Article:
Investigative reporter Robert Parry broke many of the Iran-Contra stories for The Associated Press and Newsweek in the 1980s. You can buy his latest book, America’s Stolen Narrative, either in print here or as an e-book (from Amazon and barnesandnoble.com). For a limited time, you also can order Robert Parry’s trilogy on the Bush Family and its connections to various right-wing operatives for only $34. The trilogy includes America’s Stolen Narrative. For details on this offer, click here.




The Powerful ‘Group Think’ on Ukraine

Exclusive: Official Washington’s “group think” on Ukraine blaming everything on Russian President Putin is so dominant that even independent thinkers like Paul Krugman get sucked into the collective misinformation, reports Robert Parry.

By Robert Parry

When even smart people like economist Paul Krugman buy into the false narrative about the Ukraine crisis, it’s hard to decide whether to despair over the impossibility of America ever understanding the world’s problems or to marvel at the power of the U.S. political/media propaganda machine to manufacture its own reality.

On Monday, Krugman’s New York Times column accepts the storyline that Russia’s President Vladimir Putin instigated the Ukraine crisis and extrapolates from that “fact” the conclusion that perhaps the nefarious Putin did so to engineer a cheap land grab or to distract Russians from their economic problems.

“Delusions of easy winnings still happen,” Krugman wrote. “It’s only a guess, but it seems likely that Vladimir Putin thought that he could overthrow Ukraine’s government, or at least seize a large chunk of its territory, on the cheap, a bit of deniable aid to the rebels, and it would fall into his lap. …

“Recently Justin Fox of the Harvard Business Review suggested that the roots of the Ukraine crisis may lie in the faltering performance of the Russian economy. As he noted, Mr. Putin’s hold on power partly reflects a long run of rapid economic growth. But Russian growth has been sputtering, and you could argue that the Putin regime needed a distraction.”

Or you could look at the actual facts of how the Ukraine crisis began and realize that it was the West, not Russia, that instigated this crisis. Putin’s response has been reactive to what he perceives as threats posed by the violent overthrow of elected President Viktor Yanukovych and the imposition of a new Western-oriented regime hostile to Moscow and Ukraine’s ethnic Russians.

Last year, it was the European Union that was pushing an economic association agreement with Ukraine, which included the International Monetary Fund’s demands for imposing harsh austerity on Ukraine’s already suffering population. Political and propaganda support for the EU plan was financed, in part, by the U.S. government through such agencies as the National Endowment for Democracy.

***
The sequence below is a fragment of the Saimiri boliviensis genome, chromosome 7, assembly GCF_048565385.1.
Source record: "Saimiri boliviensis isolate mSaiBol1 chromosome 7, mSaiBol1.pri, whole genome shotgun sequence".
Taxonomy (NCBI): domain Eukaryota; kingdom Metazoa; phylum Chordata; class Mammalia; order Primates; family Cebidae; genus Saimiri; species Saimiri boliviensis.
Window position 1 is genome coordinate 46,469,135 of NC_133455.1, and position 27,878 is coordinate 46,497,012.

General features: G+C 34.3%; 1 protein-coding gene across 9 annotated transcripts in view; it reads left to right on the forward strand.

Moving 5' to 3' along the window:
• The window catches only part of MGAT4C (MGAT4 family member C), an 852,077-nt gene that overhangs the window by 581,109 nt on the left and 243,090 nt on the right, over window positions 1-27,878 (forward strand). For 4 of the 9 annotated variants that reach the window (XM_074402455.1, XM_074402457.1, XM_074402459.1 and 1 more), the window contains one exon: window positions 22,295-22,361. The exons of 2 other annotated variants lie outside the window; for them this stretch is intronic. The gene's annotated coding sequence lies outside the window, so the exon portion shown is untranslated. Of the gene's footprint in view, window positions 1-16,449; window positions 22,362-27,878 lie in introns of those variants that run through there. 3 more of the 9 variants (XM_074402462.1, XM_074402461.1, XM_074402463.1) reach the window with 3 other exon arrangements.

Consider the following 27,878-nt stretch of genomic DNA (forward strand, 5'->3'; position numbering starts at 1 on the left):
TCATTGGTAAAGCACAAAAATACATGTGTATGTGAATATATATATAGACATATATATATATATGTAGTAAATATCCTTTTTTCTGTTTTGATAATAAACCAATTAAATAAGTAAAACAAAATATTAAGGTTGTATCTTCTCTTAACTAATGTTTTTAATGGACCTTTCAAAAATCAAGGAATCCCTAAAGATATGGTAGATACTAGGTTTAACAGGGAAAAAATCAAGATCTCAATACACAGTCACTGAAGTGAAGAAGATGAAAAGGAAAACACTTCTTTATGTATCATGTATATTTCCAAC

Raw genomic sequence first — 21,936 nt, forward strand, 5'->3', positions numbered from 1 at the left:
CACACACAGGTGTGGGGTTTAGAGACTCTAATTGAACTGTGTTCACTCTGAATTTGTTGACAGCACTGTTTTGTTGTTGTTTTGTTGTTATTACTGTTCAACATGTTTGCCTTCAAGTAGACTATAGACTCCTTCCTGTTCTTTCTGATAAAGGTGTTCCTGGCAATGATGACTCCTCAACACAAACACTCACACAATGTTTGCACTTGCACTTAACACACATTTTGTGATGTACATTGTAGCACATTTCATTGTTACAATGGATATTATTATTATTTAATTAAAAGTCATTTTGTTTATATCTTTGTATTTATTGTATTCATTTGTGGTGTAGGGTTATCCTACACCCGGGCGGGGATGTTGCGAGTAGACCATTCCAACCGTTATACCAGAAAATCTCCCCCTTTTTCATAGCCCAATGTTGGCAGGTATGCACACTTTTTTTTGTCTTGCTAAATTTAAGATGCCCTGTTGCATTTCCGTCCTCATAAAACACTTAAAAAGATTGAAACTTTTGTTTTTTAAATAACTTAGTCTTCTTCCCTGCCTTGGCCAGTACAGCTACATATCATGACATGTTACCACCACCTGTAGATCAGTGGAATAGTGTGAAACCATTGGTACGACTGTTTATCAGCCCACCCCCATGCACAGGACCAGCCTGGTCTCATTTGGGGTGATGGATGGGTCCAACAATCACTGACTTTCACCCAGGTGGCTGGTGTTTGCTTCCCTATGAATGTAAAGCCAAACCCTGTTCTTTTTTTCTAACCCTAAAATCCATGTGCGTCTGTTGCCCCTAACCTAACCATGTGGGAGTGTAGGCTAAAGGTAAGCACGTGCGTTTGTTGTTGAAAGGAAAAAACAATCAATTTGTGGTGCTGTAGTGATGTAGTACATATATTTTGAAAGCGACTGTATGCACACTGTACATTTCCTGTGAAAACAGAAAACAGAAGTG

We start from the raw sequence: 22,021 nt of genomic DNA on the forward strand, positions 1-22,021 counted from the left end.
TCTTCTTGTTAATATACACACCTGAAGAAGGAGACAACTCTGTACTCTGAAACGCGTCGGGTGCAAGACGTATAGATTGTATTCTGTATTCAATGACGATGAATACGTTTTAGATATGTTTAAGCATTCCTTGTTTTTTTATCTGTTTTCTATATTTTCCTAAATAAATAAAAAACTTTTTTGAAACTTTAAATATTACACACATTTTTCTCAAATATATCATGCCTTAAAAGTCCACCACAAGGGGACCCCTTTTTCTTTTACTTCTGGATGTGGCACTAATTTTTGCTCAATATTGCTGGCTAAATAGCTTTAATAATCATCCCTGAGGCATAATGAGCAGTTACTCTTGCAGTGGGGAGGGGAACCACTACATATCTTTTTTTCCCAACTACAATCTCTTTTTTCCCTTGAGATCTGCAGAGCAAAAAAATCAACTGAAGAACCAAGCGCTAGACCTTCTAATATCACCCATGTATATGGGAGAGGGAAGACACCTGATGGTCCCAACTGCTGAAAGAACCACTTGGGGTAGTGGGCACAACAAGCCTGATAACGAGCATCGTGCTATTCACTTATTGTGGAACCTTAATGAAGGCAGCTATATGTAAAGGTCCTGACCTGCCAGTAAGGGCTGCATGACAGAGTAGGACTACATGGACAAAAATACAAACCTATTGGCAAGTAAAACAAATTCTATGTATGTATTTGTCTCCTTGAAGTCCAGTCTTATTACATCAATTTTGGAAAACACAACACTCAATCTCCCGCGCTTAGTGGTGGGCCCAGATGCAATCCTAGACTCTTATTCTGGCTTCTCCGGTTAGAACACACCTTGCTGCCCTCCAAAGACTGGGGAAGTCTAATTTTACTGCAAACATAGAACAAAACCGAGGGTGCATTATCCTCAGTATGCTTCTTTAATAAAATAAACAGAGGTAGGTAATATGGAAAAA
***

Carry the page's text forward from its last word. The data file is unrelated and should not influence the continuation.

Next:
When Yanukovych recoiled at the IMF’s terms and opted for a more generous $15 billion aid package from Putin, the U.S. government ratcheted up its support for mass demonstrations aimed at overthrowing Yanukovych and replacing him with a new regime that would sign the EU agreement and accept the IMF’s demands.

As the crisis deepened early this year, Putin was focused on the Sochi Winter Olympics, particularly the threat of terrorist attacks on the games. No evidence has been presented that Putin was secretly trying to foment the Ukraine crisis. Indeed, all the evidence is that Putin was trying to protect the status quo, support the elected president and avert a worse crisis.

Moscow supported Yanukovych’s efforts to reach a political compromise, including a European-brokered agreement for early elections and reduced presidential powers. Yet, despite those concessions, neo-Nazi militias surged to the front of the protests on Feb. 22, forcing Yanukovych and many of his officials to flee for their lives. The U.S. State Department quickly recognized the coup regime as “legitimate.”

Since the new regime also took provocative steps against the ethnic Russians (such as the parliament voting to ban Russian as an official language), resistance arose to the coup regime in the east and south. In Crimea, voters opted overwhelmingly to secede from Ukraine and rejoin Russia, a process supported by Russian troops stationed in Crimea under a prior agreement with Ukraine’s government.

There was no Russian “invasion,” as the New York Times and other mainstream U.S. news outlets claimed. The Russian troops were already in Crimea assigned to Russia’s historic naval base at Sebastopol. Putin agreed to Crimea’s annexation partly out of fear that the naval base would otherwise fall into NATO’s hands and pose a strategic threat to Russia.

But the key point regarding Krugman’s speculation about Putin provoking the crisis so he could seize territory or distract Russians from economic troubles is that Putin only annexed Crimea because of the ouster of Yanukovych. If Yanukovych had not been overthrown, there is no reason to think that Putin would have done anything regarding Crimea or Ukraine.

It’s also true that the Feb. 22 coup was partly engineered by the U.S. government led by Assistant Secretary of State for European Affairs Victoria Nuland, who had been an adviser to Vice President Dick Cheney and who is married to arch-neocon Robert Kagan, one of the intellectual authors of the U.S. invasion and occupation of Iraq.